Courts across the country continue to weigh in on the issue of website accessibility. Last week, the U.S. District Court for the District of New Hampshire denied a motion to dismiss filed by online food delivery servicer Blue Apron.  In denying the motion, the court found that Blue Apron’s website is a place of public accommodation – despite the fact that Blue Apron operates only online and has no traditional brick and mortar locations. Access Now, Inc. v. Blue Apron, LLC, Case No. 17-cv-00116, Dkt. No. 46 (D. N.H. Nov. 8, 2017).

In so finding, the court relied on binding precedent in the First Circuit, and noted that other Courts of Appeals, namely the Third, Fifth, Sixth and Ninth Circuits, have held that in order to be considered a “public accommodation,” an online business must have a nexus to an actual, physical space. Id. at pp. 9-10.  This decision highlights

California Proposition 65 Actions Expected to Target Furfuryl Alcohol in Food and Beverages

The next wave of lawsuits involving California Proposition 65 and food products may allege exposure to furfuryl alcohol, a chemical commonly found in a wide variety of thermally processed foods and listed as a carcinogen under Proposition 65. The warning requirement for furfuryl alcohol took effect on September 30, 2017.  As of the date of this post, there have been no 60-day notices alleging exposure without a warning. Given the prevalence of this chemical, however, future enforcement actions seem likely.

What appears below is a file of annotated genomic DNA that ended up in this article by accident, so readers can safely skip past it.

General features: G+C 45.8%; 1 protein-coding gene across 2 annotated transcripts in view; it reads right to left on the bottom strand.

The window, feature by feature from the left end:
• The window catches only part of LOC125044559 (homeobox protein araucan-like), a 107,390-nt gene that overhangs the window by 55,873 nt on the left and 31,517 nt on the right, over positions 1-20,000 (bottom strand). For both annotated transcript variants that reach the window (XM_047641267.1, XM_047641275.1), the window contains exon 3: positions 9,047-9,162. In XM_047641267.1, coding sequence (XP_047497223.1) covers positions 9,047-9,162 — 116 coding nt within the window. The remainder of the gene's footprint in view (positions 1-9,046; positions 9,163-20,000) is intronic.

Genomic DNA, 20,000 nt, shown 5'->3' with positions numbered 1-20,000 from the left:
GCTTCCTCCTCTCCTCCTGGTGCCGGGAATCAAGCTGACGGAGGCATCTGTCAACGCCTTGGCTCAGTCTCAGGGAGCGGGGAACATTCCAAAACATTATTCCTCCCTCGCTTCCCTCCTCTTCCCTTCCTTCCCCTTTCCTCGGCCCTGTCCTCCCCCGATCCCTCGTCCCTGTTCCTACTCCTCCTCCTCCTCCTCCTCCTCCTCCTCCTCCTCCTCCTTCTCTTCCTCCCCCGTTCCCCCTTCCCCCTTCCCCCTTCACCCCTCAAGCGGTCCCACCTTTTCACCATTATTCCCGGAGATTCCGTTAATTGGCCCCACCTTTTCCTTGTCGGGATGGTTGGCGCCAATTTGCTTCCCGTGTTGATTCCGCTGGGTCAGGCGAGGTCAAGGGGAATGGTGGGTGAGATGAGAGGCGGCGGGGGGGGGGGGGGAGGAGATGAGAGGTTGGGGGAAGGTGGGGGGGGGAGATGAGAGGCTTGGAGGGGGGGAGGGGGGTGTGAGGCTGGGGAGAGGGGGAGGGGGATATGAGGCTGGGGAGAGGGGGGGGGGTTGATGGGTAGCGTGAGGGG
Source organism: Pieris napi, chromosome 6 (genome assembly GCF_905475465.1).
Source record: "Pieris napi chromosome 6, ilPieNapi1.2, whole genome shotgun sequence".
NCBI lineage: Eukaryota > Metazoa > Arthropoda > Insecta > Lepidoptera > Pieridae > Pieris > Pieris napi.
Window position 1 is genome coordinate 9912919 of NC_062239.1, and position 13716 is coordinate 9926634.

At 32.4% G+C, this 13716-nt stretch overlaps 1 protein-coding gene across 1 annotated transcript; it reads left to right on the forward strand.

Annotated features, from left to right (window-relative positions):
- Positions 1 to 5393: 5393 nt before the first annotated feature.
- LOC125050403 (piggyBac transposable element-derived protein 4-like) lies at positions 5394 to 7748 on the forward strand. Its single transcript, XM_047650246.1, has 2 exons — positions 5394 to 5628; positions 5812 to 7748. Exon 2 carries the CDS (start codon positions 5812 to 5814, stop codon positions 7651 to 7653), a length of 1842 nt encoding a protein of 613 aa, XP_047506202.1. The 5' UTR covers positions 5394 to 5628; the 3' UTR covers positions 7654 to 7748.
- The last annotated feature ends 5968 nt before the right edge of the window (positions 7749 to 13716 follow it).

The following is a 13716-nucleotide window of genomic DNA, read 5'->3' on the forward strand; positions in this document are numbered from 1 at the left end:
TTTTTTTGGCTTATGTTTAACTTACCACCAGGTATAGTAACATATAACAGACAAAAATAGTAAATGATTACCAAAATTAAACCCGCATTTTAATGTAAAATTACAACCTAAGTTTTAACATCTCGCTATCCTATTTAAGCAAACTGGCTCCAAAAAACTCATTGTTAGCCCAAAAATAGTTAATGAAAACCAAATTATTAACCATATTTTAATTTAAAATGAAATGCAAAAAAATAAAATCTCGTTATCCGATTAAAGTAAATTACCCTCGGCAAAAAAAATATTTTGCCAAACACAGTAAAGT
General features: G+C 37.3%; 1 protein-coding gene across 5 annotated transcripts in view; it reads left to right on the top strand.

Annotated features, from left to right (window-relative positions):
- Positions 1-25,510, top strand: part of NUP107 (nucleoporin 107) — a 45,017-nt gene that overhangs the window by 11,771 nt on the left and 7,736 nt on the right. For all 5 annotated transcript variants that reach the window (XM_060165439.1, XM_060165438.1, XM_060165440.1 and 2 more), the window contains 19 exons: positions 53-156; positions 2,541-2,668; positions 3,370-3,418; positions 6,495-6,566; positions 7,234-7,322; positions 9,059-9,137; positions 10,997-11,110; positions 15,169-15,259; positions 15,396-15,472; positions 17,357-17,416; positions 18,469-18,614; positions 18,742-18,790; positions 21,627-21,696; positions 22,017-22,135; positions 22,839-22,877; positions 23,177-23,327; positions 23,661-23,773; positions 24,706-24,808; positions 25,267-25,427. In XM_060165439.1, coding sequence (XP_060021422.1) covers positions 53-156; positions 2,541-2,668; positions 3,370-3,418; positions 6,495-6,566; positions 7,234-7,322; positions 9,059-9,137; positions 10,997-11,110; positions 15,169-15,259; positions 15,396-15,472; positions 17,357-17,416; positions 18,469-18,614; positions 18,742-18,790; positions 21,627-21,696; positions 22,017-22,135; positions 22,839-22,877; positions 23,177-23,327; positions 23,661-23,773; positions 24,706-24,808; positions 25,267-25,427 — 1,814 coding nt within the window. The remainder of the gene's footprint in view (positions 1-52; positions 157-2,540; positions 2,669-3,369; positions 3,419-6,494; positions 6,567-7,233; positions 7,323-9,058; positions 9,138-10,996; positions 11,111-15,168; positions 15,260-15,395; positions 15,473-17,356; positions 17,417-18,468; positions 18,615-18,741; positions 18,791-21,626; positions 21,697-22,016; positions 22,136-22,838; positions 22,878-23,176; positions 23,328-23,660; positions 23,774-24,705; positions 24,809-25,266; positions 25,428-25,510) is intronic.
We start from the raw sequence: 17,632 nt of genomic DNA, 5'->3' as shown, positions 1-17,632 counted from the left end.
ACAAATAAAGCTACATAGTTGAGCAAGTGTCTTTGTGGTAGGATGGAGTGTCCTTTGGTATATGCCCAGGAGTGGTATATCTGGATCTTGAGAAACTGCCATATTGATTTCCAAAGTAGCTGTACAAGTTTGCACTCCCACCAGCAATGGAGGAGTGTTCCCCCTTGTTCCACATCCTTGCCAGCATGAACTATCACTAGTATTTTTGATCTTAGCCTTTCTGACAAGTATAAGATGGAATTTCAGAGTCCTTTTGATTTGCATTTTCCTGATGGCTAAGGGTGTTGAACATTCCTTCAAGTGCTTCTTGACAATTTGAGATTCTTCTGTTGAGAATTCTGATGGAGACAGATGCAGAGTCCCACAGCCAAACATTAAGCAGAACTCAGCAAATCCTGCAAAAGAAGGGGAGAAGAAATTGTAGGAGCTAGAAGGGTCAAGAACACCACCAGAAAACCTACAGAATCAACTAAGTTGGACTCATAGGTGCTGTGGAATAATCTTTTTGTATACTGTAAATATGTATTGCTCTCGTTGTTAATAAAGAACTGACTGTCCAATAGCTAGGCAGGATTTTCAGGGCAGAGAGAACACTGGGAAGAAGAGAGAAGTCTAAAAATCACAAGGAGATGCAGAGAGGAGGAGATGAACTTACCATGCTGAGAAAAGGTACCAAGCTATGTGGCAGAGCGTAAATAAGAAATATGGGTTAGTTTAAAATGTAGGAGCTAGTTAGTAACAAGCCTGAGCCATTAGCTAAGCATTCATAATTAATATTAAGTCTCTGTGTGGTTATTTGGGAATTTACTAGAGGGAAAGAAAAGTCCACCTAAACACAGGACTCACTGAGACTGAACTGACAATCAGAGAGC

Furfuryl alcohol forms when amino acids react with sugar in a process known as the “Maillard reaction” that gives many foods a golden brown color.  Much like acrylamide, which has been the subject of numerous 60-day notices and lawsuits, furfuryl alcohol can be found in a wide variety of foods, including:

  • baked goods
  • coffee
  • pasteurized milk
  • alcoholic beverages such as wine and beer
  • ice cream
  • juice beverages
  • toasted nuts

Ninth Circuit Blocks San Francisco’s Warnings Ordinance for Sweetened Beverages

In a decision likely to have important implications for regulation of commercial speech, the Ninth Circuit Court of Appeals has blocked a San Francisco ordinance requiring warnings about the health effects of certain sugar-sweetened beverages on fixed advertising.

In American Beverage Association v. the City and County of San Francisco, a three-judge panel held that the California Retailers Association, American Beverage Association, and the California State Outdoor Advertising Association are likely to prevail in their lawsuit challenging the ordinance as violating the First Amendment, and reversed the district court’s denial of a preliminary injunction against enforcement of the ordinance.

The ordinance, S.F. Health Code § 4200 through 4206, was enacted in June 2015 and would require the following warning on any advertisement that “identifies, promotes, or markets a Sugar-Sweetened Beverage for sale or use”:

“WARNING: Drinking beverages with added sugar(s) contributes to obesity, diabetes, and tooth decay. This

Tiffany’s Trademark Infringement Victory a Costly Lesson for Costco

Tiffany’s Trademark Infringement Victory a Costly Lesson for Costco

September 19, 2017

Authored by: Bryan Cave, Merrit Jones, Alex Whitworth and Nancy Franco

A federal district court has ordered Costco to pay Tiffany at least $19.4 million in a trademark infringement battle based on generic diamond engagement rings bearing the “Tiffany” name.